Japanese porcelains were first developed in the early seventeenth century, near the town of Arita in northern Kyushu, by Korean immigrant potters who discovered porcelain clay in that area. The earliest wares were decorated with Chinese-style designs painted in underglaze blue. The invention of polychrome overglaze decoration by Sakaida Kakiemon about 1650 was a singular achievement in Japanese ceramics. This small jar is an excellent example of this technique, and is unusual in its use of red, green, and yellow enamels.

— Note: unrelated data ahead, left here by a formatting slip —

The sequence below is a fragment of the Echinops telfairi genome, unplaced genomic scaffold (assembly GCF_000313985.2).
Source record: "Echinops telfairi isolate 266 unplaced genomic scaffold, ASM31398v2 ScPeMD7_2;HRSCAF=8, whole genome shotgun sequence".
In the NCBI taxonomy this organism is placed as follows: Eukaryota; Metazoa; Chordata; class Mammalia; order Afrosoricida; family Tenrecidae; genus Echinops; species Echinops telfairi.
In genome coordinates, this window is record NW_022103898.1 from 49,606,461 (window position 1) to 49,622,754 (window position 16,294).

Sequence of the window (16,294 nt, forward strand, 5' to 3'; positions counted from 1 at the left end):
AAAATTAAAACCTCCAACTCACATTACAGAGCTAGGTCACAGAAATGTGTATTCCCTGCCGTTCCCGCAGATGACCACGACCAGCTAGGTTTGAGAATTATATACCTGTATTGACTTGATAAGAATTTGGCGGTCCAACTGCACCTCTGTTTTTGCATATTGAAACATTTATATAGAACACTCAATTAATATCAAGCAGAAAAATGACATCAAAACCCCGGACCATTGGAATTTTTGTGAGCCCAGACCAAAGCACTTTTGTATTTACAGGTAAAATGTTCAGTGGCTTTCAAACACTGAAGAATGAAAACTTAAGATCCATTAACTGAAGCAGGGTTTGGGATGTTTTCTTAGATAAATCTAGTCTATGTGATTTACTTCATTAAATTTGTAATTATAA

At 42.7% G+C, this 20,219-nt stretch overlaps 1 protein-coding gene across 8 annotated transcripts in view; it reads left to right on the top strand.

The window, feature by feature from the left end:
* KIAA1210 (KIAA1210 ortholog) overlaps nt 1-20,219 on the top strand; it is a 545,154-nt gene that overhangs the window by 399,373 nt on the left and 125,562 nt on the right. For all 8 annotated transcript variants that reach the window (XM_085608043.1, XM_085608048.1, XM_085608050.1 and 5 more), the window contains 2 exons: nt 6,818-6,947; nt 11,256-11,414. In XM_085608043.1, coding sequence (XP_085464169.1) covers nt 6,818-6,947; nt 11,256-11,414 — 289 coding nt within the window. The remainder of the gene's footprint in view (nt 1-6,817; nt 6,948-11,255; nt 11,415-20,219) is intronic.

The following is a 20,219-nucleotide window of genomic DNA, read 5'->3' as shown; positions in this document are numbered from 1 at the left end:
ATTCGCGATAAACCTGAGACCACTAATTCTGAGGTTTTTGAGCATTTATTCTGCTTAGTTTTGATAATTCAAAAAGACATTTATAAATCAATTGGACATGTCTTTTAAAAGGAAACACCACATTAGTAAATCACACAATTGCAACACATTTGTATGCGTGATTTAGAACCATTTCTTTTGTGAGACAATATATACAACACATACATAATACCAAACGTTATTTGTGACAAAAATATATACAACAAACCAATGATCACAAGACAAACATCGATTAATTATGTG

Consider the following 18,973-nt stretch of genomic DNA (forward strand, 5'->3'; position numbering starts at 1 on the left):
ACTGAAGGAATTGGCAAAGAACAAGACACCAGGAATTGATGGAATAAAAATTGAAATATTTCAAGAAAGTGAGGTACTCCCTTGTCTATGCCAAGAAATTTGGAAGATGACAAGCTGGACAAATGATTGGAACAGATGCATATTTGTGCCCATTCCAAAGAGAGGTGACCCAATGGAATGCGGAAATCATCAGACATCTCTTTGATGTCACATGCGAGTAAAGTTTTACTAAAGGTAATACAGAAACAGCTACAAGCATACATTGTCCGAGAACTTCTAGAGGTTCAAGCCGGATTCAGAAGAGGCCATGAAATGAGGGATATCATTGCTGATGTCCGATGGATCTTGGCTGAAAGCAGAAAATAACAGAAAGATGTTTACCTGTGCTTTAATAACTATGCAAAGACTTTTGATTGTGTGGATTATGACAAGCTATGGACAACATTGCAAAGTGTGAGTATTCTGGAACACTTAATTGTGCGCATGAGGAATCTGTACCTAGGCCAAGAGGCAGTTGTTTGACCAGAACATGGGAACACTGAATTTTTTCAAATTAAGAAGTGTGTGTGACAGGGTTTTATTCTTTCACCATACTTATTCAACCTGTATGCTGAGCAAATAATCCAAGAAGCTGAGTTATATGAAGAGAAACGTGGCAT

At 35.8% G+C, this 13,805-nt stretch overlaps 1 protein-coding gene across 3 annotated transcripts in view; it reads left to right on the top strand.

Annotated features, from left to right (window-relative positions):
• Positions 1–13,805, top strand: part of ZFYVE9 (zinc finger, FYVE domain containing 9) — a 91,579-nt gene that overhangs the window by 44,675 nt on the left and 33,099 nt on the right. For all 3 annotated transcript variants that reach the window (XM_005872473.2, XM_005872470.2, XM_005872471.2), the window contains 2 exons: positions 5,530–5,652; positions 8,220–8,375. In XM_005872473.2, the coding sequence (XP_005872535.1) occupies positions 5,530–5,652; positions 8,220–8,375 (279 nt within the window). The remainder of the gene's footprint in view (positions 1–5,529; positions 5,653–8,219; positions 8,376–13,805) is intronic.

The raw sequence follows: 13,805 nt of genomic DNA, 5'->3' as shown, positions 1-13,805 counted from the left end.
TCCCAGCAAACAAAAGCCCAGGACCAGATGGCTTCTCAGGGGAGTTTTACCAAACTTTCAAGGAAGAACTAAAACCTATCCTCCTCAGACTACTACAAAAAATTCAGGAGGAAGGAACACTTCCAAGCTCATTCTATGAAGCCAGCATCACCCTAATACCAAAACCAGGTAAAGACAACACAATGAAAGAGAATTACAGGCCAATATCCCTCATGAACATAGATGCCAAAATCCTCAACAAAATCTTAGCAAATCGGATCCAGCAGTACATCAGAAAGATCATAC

(N.V. Hammer, Inc., New York) by 1969;
purchased by Kimbell Art Foundation, Fort Worth, 1972.